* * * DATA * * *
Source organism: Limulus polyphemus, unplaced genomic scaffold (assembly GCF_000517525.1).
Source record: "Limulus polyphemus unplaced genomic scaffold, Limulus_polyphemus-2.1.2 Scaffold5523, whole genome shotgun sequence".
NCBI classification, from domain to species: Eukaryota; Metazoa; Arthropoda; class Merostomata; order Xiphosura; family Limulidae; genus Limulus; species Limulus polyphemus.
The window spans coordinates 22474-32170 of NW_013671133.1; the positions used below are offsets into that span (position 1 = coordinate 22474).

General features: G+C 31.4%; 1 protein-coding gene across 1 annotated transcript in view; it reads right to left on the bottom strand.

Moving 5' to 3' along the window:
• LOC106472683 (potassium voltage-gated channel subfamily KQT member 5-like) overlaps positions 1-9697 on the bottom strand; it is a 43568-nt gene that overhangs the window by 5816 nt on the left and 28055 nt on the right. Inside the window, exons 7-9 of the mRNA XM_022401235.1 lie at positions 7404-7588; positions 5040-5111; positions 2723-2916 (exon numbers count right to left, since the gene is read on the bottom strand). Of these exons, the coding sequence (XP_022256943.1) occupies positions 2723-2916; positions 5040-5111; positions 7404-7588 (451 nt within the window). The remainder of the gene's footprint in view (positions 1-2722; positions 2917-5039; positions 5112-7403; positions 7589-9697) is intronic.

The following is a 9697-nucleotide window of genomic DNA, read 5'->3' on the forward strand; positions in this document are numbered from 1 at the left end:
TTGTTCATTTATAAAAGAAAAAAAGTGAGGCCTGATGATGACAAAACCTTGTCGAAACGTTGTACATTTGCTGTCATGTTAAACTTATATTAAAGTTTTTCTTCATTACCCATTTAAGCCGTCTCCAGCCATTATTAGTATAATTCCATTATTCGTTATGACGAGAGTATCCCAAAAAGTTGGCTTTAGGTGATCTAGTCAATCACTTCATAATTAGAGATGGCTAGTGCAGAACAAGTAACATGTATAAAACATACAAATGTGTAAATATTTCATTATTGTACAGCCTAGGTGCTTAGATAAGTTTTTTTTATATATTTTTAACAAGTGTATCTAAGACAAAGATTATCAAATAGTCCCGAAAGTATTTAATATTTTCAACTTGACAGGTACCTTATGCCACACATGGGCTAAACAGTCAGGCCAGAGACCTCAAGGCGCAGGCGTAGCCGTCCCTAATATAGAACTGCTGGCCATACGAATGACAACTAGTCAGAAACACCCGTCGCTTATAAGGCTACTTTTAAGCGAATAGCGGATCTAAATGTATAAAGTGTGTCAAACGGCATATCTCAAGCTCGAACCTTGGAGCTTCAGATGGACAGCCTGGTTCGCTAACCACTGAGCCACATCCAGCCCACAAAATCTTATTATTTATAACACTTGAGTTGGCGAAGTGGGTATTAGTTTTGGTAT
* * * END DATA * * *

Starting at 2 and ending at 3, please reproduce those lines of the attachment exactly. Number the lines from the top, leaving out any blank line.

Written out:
Source record: "Limulus polyphemus unplaced genomic scaffold, Limulus_polyphemus-2.1.2 Scaffold5523, whole genome shotgun sequence".
NCBI classification, from domain to species: Eukaryota; Metazoa; Arthropoda; class Merostomata; order Xiphosura; family Limulidae; genus Limulus; species Limulus polyphemus.